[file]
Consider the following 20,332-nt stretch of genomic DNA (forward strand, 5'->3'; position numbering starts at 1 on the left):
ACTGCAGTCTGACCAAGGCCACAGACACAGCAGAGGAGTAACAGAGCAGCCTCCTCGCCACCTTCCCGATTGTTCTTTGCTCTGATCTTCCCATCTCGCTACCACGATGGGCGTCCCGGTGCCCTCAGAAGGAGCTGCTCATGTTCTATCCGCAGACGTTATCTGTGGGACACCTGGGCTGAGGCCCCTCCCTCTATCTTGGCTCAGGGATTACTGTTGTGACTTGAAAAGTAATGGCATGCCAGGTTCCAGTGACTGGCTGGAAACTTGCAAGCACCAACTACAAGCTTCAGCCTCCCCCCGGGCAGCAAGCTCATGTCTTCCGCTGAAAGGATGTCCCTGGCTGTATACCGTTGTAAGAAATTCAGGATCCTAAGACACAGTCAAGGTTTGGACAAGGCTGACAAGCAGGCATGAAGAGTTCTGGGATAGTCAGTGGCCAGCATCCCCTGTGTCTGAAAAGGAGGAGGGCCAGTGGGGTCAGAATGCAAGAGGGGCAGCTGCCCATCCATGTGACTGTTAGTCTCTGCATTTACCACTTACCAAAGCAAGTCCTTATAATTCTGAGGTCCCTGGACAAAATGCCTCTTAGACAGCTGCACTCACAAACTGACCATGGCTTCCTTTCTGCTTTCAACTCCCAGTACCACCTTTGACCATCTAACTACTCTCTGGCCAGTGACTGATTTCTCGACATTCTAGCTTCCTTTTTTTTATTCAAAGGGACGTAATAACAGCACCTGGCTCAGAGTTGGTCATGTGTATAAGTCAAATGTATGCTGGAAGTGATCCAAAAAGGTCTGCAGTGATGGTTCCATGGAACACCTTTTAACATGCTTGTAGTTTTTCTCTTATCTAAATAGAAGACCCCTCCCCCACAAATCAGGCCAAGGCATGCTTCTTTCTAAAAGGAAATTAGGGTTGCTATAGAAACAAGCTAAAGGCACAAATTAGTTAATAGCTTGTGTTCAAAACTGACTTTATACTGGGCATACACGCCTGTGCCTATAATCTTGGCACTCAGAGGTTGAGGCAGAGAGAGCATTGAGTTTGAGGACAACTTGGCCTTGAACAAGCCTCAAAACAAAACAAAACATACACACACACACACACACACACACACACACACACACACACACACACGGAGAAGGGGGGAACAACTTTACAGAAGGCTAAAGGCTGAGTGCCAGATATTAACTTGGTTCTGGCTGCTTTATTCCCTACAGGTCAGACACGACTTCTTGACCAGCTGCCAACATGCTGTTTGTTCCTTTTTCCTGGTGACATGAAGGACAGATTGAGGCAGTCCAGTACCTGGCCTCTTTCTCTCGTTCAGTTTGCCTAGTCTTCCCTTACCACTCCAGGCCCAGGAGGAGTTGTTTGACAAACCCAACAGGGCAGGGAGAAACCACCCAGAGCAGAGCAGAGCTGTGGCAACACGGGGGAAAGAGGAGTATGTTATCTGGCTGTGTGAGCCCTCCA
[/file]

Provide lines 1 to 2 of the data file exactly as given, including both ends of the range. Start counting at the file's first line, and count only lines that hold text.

Consider the following 20,332-nt stretch of genomic DNA (forward strand, 5'->3'; position numbering starts at 1 on the left):
ACTGCAGTCTGACCAAGGCCACAGACACAGCAGAGGAGTAACAGAGCAGCCTCCTCGCCACCTTCCCGATTGTTCTTTGCTCTGATCTTCCCATCTCGCTACCACGATGGGCGTCCCGGTGCCCTCAGAAGGAGCTGCTCATGTTCTATCCGCAGACGTTATCTGTGGGACACCTGGGCTGAGGCCCCTCCCTCTATCTTGGCTCAGGGATTACTGTTGTGACTTGAAAAGTAATGGCATGCCAGGTTCCAGTGACTGGCTGGAAACTTGCAAGCACCAACTACAAGCTTCAGCCTCCCCCCGGGCAGCAAGCTCATGTCTTCCGCTGAAAGGATGTCCCTGGCTGTATACCGTTGTAAGAAATTCAGGATCCTAAGACACAGTCAAGGTTTGGACAAGGCTGACAAGCAGGCATGAAGAGTTCTGGGATAGTCAGTGGCCAGCATCCCCTGTGTCTGAAAAGGAGGAGGGCCAGTGGGGTCAGAATGCAAGAGGGGCAGCTGCCCATCCATGTGACTGTTAGTCTCTGCATTTACCACTTACCAAAGCAAGTCCTTATAATTCTGAGGTCCCTGGACAAAATGCCTCTTAGACAGCTGCACTCACAAACTGACCATGGCTTCCTTTCTGCTTTCAACTCCCAGTACCACCTTTGACCATCTAACTACTCTCTGGCCAGTGACTGATTTCTCGACATTCTAGCTTCCTTTTTTTTATTCAAAGGGACGTAATAACAGCACCTGGCTCAGAGTTGGTCATGTGTATAAGTCAAATGTATGCTGGAAGTGATCCAAAAAGGTCTGCAGTGATGGTTCCATGGAACACCTTTTAACATGCTTGTAGTTTTTCTCTTATCTAAATAGAAGACCCCTCCCCCACAAATCAGGCCAAGGCATGCTTCTTTCTAAAAGGAAATTAGGGTTGCTATAGAAACAAGCTAAAGGCACAAATTAGTTAATAGCTTGTGTTCAAAACTGACTTTATACTGGGCATACACGCCTGTGCCTATAATCTTGGCACTCAGAGGTTGAGGCAGAGAGAGCATTGAGTTTGAGGACAACTTGGCCTTGAACAAGCCTCAAAACAAAACAAAACATACACACACACACACACACACACACACACACACACACACACACACACGGAGAAGGGGGGAACAACTTTACAGAAGGCTAAAGGCTGAGTGCCAGATATTAACTTGGTTCTGGCTGCTTTATTCCCTACAGGTCAGACACGACTTCTTGACCAGCTGCCAACATGCTGTTTGTTCCTTTTTCCTGGTGACATGAAGGACAGATTGAGGCAGTCCAGTACCTGGCCTCTTTCTCTCGTTCAGTTTGCCTAGTCTTCCCTTACCACTCCAGGCCCAGGAGGAGTTGTTTGACAAACCCAACAGGGCAGGGAGAAACCACCCAGAGCAGAGCAGAGCTGTGGCAACACGGGGGAAAGAGGAGTATGTTATCTGGCTGTGTGAGCCCTCCA